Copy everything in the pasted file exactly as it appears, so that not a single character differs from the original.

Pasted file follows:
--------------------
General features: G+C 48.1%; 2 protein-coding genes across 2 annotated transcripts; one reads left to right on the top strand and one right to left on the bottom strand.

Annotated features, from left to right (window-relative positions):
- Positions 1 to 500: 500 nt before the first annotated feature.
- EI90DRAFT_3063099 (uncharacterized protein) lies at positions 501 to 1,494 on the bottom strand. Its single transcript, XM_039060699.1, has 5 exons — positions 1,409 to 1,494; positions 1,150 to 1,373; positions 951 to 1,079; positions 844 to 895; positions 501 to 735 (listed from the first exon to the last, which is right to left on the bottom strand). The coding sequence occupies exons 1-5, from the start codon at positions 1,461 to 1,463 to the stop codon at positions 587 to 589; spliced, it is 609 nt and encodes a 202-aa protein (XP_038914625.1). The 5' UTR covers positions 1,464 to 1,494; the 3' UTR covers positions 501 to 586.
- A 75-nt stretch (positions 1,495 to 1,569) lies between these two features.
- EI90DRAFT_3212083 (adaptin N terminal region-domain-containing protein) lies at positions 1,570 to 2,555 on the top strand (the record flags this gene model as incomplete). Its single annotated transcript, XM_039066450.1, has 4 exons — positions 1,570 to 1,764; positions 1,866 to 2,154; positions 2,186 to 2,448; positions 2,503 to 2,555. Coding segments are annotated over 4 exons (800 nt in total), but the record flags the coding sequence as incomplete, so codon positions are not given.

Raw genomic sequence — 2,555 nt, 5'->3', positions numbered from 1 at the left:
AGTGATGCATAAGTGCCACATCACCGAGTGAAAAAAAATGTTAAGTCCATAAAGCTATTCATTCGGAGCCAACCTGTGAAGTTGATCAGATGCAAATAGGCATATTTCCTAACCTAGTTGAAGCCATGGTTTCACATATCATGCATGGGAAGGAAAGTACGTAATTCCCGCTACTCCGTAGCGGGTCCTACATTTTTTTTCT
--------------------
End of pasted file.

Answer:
General features: G+C 48.1%; 2 protein-coding genes across 2 annotated transcripts; one reads left to right on the top strand and one right to left on the bottom strand.

Annotated features, from left to right (window-relative positions):
- Positions 1 to 500: 500 nt before the first annotated feature.
- EI90DRAFT_3063099 (uncharacterized protein) lies at positions 501 to 1,494 on the bottom strand. Its single transcript, XM_039060699.1, has 5 exons — positions 1,409 to 1,494; positions 1,150 to 1,373; positions 951 to 1,079; positions 844 to 895; positions 501 to 735 (listed from the first exon to the last, which is right to left on the bottom strand). The coding sequence occupies exons 1-5, from the start codon at positions 1,461 to 1,463 to the stop codon at positions 587 to 589; spliced, it is 609 nt and encodes a 202-aa protein (XP_038914625.1). The 5' UTR covers positions 1,464 to 1,494; the 3' UTR covers positions 501 to 586.
- A 75-nt stretch (positions 1,495 to 1,569) lies between these two features.
- EI90DRAFT_3212083 (adaptin N terminal region-domain-containing protein) lies at positions 1,570 to 2,555 on the top strand (the record flags this gene model as incomplete). Its single annotated transcript, XM_039066450.1, has 4 exons — positions 1,570 to 1,764; positions 1,866 to 2,154; positions 2,186 to 2,448; positions 2,503 to 2,555. Coding segments are annotated over 4 exons (800 nt in total), but the record flags the coding sequence as incomplete, so codon positions are not given.

Raw genomic sequence — 2,555 nt, 5'->3', positions numbered from 1 at the left:
AGTGATGCATAAGTGCCACATCACCGAGTGAAAAAAAATGTTAAGTCCATAAAGCTATTCATTCGGAGCCAACCTGTGAAGTTGATCAGATGCAAATAGGCATATTTCCTAACCTAGTTGAAGCCATGGTTTCACATATCATGCATGGGAAGGAAAGTACGTAATTCCCGCTACTCCGTAGCGGGTCCTACATTTTTTTTCT